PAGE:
Committee favors high school as site for potential sports complex
By Adam Hocking
MARSHIFELD — With much still to be decided, including whether or not a multisport complex is affordable, an ad hoc committee charged with evaluating options for the school district’s athletic facilities favors Marshfield High School as a potential site for such a complex.
The committee met Monday night with representatives of Rettler Corporation, a landscape architecture firm the district has contracted with to evaluate options for athletic facility improvements. Rettler presented several scenarios where a multisport complex, practice fields, and other athletic facilities could be built at the Marshfield Middle School, High School, or Madison Elementary.
Rettler placed items such as a 4,000-seat multisport complex and practice fields on a digital map of the three sites to give the committee an idea of the space and constraints at each location. The high school appeared to offer the most space for a variety of athletic facilities.
The district’s Director of Business Services Pat Saucerman, who is also a committee member, said the committee gave Rettler “direction to come back with more specific concept designs related to a sports complex in the proximity of the high school campus.” There is not yet a cost estimate as to what such facility might cost.
“The work of the committee will ultimately lead to a recommendation to the Buildings & Grounds Committee, who will in turn discuss and eventually recommend to the full board. I mention this because as we discuss things like seating capacity and other somewhat detailed issues, it is very possible these things could change once the school board has had a chance to consider,” Saucerman wrote in an email to local media.
Responding to a survey administered by the district, community members ranked the middle school’s running track as their top priority in terms of athletic facilities at the high school and/or middle school in need of improvement. The track was followed on that priority list by practice fields, parking accommodations, and a larger fitness and weight room.
In a conceptual layout, Rettler showed a potential multisport complex just east of the high school with the potential for more athletic facilities to the north of the building, where current practice fields are. In addition to the high school having more space to potentially add athletic facilities, the committee liked the logistics of not having to bus high school athletes to the middle school for sporting events.
The district’s Director of Building and Grounds Ron Sturomski said his chief concern with construction of athletic facilities at the middle school site would be safety with tight parking quarters and several buses trying to navigate the area.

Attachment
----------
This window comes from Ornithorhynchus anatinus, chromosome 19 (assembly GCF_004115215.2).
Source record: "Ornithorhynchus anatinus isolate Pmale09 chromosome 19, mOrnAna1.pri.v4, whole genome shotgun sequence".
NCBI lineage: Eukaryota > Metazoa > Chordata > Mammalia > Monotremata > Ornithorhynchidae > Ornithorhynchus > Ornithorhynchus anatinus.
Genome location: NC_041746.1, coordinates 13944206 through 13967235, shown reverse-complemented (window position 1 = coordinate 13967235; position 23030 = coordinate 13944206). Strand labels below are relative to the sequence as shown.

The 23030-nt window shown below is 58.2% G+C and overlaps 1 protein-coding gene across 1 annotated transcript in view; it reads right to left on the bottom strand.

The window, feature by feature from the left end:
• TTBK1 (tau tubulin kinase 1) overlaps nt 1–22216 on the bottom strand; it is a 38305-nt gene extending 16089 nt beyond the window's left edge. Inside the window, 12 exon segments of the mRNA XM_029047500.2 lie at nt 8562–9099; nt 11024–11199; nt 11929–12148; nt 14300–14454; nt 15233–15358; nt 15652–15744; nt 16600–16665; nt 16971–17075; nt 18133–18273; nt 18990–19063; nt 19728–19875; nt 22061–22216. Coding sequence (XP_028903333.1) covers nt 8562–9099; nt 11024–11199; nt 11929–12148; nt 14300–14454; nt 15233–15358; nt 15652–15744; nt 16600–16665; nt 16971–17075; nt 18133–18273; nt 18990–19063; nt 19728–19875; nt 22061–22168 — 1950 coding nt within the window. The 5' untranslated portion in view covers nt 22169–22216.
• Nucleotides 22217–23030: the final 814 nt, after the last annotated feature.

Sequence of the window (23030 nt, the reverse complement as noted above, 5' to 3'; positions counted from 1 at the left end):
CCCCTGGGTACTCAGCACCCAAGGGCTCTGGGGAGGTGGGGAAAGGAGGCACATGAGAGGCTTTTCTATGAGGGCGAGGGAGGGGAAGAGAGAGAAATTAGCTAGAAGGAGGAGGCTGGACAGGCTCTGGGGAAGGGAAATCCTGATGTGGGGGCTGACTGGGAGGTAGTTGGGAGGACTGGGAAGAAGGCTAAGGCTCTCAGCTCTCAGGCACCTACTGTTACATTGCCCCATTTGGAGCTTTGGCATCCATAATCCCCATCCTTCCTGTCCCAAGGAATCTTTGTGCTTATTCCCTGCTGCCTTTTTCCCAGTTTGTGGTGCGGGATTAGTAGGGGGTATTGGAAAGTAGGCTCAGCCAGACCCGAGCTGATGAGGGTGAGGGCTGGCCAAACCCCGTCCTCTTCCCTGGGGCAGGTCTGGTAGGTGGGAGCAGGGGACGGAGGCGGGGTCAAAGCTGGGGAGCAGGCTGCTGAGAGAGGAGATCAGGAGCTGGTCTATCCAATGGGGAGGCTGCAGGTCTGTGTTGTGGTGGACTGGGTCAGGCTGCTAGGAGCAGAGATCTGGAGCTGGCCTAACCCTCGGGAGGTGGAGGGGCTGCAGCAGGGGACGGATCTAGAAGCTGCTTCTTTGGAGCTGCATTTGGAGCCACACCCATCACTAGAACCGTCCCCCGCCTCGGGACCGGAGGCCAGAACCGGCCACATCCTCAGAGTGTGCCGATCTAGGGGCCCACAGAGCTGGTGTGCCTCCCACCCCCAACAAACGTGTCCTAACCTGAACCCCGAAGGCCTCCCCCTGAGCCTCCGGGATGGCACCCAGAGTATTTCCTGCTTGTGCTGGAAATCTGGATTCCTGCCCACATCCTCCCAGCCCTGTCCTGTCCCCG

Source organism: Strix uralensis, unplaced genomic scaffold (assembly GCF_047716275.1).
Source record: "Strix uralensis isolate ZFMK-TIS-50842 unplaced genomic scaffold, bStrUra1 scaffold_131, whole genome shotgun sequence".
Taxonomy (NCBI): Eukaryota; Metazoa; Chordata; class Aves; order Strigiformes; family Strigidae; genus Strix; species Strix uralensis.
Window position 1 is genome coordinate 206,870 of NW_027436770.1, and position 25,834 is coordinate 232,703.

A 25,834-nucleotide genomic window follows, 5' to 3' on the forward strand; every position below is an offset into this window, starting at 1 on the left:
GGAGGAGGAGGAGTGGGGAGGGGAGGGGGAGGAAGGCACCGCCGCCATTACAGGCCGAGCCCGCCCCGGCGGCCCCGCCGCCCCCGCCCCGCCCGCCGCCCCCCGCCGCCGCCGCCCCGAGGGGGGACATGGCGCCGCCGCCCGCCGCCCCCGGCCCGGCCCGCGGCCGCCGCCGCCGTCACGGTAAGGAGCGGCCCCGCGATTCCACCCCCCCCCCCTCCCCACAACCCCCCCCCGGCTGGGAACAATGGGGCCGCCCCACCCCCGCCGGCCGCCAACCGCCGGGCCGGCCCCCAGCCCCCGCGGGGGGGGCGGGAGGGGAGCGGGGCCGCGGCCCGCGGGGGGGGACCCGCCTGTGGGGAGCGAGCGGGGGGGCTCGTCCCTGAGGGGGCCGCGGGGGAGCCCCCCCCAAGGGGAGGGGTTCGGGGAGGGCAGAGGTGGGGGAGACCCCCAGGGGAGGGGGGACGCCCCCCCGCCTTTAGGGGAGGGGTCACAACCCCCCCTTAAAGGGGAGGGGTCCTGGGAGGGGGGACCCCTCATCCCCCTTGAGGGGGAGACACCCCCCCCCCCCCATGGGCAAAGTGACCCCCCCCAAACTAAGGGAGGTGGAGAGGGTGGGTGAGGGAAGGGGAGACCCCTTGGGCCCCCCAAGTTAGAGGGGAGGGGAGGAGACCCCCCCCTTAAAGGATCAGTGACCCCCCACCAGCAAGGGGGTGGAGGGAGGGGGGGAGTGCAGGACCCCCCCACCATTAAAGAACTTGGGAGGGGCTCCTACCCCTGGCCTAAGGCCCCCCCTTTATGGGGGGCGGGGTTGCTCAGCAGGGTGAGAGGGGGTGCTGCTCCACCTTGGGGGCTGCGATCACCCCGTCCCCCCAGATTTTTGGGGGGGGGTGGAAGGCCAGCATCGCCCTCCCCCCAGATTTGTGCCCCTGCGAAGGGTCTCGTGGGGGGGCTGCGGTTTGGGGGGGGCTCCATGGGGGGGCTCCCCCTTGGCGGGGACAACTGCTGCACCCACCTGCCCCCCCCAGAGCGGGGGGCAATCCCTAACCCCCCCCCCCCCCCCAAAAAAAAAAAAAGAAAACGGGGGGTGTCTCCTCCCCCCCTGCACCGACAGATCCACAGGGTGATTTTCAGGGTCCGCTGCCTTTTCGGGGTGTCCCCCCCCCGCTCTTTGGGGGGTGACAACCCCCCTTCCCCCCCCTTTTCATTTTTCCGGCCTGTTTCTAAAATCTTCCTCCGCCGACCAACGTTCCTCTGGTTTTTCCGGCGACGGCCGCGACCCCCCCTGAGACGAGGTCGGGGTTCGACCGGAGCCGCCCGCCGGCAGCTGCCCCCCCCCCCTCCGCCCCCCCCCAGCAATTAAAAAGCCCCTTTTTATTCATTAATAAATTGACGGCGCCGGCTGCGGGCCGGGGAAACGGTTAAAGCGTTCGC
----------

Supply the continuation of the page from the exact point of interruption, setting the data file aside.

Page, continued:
“Depending on the football team, it might be two buses, then our buses, then the band buses, then their spectator buses at times,” Sturomski said. “It’s a lot to try to pack in there.”
Saucerman said a multisport complex could allow soccer, football, and track to take place all at the same site. Once cost estimates for facility improvements begin to take shape, the district will have a better idea of what is truly achievable. He added that the multisport complex would present new opportunities for the district.
“We’re not looking at this — I don’t think — exclusively for (the) Marshfield football team or Marshfield soccer,” Saucerman said. “There’s an opportunity here to potentially host different types of regional events.”
Saucerman added, “This would be something that would probably open more doors for different kinds of hosting of bigger type events.” He noted that the middle school has not hosted a track event in three years.
School board and committee member Amber Leifheit expressed concern over the potential plans for a new multisport complex.
“My big question through the whole process is how are we going to pay for it?” Leifheit said. “I know the need is there, but my priority is programs.”
“We have to take care of our basics first. And so if we’re going to go to the community and ask for operational dollars, I want to know how we’re going to pay for this (new athletic facilities),” Leifheit said, referencing that the district’s funds from the current referendum will expire at the end of next school year, and a potential new referendum could appear on the November 2016 election ballot.
She said if cost was not an issue, the high school is the best site for any potential development of new athletic facilities. When asked if she felt her opinion was the minority view on the committee, Leifheit said “yes.”
Rettler will present to the full school board at next Wednesday’s meeting recapping what was discussed during the committee meeting. The next committee meeting is not set yet.